Have you ever had an emotion course through your body in a visceral way? Most of us have experienced a moment of seething anger, rage or resentment we would describe this way. The intense emotions carry a charge that can be difficult to process in the moment and often we bypass the emotion rather than stop and process it in the aftermath.
The inside of our body is an emotional superhighway with smaller emotions yielding to the larger, more intense ones that need to take up more space. Bypassing the emotion simply gives it room to grow.
I’ve discovered that I have these unconscious emotional programs that are running constantly inside of my body. And I’m often completely unaware of their impact on my daily life.
I have a deep awareness of this emotional super highway that came as the result of a mental health crisis that was untreated for 5 years.
In June of 2020 after experiencing a manic episode in front of my CEO I was diagnosed with Bipolar Disorder, which is a condition that I can best describe as being on a rollercoaster with hill after hill increasing in size and intensity with each passing day. The stress and anxiety from the Pandemic had taken a toll that was far greater than my exterior led on.
In my experience of Bipolar Disorder the highs are especially high. And the lows are especially low. I found myself on this rollercoaster after I experienced two minor strokes in 2014.
I had been on the often prescribed personal development for leadership formula for success; the hustle wheel. I rode that hustle wheel until I out hustled it. I gave more than 150%, I gave my all.
Ultimately, I almost gave up my life. In 2015, I had a near death experience that forever changed the trajectory of my life. What I didn’t know then is that depression is a common side effect of strokes.
I was in the throes of mania for 5 years completely unaware that what I was experiencing was Bipolar Disorder or that it even had a name, much less that all I needed to find my way to stable ground again was 3 pills, every day. Something so easy, yet a solution that was completely in my blind spot as I had no idea I was sick.
While I was riding on that superhighway of emotions I learned some very important and useful tools for managing especially intense feelings.
During the height of a Bipolar episode I remember the emotion of fear running so intensely through my body that I felt every cell in my body shutter. When I say the lows were intense, I can not begin to describe the depth of that intensity.
In my periods of mania I felt like I was on top of the world, like every part of life’s grand design was working exactly according to plan. That was incredibly confusing.
One day I’d be riding the high wave like everything was absolutely perfect. And the next day I could just as easily be on the floor of my shower weeping in the throes of uncontrollable crying with no true source. This cycle went on for no less than 1,825 days, the hills coming every two to three days.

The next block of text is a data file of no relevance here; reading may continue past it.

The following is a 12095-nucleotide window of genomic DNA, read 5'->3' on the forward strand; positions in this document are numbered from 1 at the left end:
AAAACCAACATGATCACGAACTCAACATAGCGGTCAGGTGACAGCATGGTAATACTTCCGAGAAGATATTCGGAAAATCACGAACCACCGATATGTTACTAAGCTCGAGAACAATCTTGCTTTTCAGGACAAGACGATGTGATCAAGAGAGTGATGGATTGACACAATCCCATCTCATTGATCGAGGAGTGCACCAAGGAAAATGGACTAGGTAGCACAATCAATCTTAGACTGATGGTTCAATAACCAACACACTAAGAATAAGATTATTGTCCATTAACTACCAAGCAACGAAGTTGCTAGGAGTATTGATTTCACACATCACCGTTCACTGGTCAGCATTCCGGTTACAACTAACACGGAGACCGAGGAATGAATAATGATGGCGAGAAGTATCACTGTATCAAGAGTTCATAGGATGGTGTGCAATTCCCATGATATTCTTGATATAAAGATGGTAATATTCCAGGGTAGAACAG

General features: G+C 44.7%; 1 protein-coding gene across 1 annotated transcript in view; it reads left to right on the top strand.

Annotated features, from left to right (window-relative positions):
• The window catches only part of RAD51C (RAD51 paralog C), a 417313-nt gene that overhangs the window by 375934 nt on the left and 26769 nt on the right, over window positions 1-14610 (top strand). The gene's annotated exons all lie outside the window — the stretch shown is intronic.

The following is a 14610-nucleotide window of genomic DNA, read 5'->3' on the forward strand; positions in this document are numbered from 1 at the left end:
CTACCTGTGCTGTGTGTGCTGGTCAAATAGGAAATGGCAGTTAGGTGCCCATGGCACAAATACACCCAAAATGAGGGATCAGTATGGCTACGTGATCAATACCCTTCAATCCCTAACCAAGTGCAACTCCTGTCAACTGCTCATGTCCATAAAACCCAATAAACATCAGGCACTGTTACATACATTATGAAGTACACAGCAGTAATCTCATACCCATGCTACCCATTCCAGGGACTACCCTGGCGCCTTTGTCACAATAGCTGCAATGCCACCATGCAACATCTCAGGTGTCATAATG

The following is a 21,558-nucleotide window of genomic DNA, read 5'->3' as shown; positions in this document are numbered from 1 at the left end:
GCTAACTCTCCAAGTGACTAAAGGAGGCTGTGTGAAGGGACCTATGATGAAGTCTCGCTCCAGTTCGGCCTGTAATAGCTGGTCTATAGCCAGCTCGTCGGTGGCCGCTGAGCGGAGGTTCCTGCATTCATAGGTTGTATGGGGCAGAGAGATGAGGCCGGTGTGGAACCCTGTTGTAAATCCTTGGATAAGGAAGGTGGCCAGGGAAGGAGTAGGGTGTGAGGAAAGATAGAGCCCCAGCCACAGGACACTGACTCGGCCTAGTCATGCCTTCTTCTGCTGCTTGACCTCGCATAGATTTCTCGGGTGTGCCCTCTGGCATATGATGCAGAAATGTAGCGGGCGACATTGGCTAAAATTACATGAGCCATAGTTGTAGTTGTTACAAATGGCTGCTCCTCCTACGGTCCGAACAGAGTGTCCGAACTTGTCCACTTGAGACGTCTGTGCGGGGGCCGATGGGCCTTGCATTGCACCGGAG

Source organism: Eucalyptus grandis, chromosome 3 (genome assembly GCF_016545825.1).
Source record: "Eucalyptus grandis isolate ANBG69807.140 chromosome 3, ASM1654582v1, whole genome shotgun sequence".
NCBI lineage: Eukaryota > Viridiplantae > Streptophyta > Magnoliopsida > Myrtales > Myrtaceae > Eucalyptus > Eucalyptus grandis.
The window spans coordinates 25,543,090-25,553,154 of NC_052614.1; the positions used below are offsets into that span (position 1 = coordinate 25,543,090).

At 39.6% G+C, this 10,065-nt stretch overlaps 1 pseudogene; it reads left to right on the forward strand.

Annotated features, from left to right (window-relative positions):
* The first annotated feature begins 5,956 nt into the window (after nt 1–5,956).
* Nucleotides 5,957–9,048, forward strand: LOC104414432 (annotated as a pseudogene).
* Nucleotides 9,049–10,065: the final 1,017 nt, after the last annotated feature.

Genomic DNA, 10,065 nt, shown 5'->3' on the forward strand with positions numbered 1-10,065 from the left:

I got a lot of experience in processing intense emotions on my own. Here’s what I learned that worked best in my moments of crisis and I’ve since learned will work in any moment, with any emotion and have made me a bit of a modern day emotional Jedi.
Process Intense Emotions using Personal Development for Leadership
First things first…
You can’t stop an emotion
Our natural tendency in personal development for leadership is to attempt to stop intense emotions in their tracks and make them disappear. However, that simply isn’t how the nature of emotions work.
Emotions are energy in motion. They must move through you in order to find their way out of you. During the height of the Pandemic one of my favorite artists, Trevor Hall released an album called In and Through the Body during a moment of crisis in my life that eloquently describes what I have experienced while processing emotions. They must go in and through the body before they will resolve. There simply is no other way.
Have you ever noticed what happens when we try to resist something? Every muscle in my body contracts and I immediately shrink and get smaller.
Instead of getting smaller, when I feel an intense emotion coming, I have learned to relax into it. Just relax, instead of respond. That’s what these emotions want me to do.
They are asking me to take notice of something so I choose to take this opportunity to get curious about what it’s signaling to me, rather than bypassing it once again.
You can understand an emotion
The cool thing about slowing down and relaxing into an emotion is that you can start to explore it with surprising depth. You can even ask the emotion questions.